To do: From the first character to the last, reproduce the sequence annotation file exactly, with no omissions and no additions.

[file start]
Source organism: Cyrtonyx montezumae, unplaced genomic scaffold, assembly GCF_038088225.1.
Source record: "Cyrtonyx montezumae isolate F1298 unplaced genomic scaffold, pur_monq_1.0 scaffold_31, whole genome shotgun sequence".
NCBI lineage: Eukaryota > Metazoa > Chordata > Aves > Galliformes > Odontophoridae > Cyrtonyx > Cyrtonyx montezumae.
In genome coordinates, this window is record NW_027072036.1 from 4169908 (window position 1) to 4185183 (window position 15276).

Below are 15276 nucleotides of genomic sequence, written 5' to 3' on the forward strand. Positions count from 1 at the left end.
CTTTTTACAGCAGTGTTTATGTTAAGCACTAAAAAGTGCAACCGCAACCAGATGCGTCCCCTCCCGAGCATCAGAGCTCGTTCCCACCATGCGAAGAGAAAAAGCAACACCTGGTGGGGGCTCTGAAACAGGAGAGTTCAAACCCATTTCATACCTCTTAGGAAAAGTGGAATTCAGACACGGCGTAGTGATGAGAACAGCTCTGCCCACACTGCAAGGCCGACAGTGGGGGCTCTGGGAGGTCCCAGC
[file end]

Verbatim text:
Source organism: Cyrtonyx montezumae, unplaced genomic scaffold, assembly GCF_038088225.1.
Source record: "Cyrtonyx montezumae isolate F1298 unplaced genomic scaffold, pur_monq_1.0 scaffold_31, whole genome shotgun sequence".
NCBI lineage: Eukaryota > Metazoa > Chordata > Aves > Galliformes > Odontophoridae > Cyrtonyx > Cyrtonyx montezumae.
In genome coordinates, this window is record NW_027072036.1 from 4169908 (window position 1) to 4185183 (window position 15276).

Below are 15276 nucleotides of genomic sequence, written 5' to 3' on the forward strand. Positions count from 1 at the left end.
CTTTTTACAGCAGTGTTTATGTTAAGCACTAAAAAGTGCAACCGCAACCAGATGCGTCCCCTCCCGAGCATCAGAGCTCGTTCCCACCATGCGAAGAGAAAAAGCAACACCTGGTGGGGGCTCTGAAACAGGAGAGTTCAAACCCATTTCATACCTCTTAGGAAAAGTGGAATTCAGACACGGCGTAGTGATGAGAACAGCTCTGCCCACACTGCAAGGCCGACAGTGGGGGCTCTGGGAGGTCCCAGC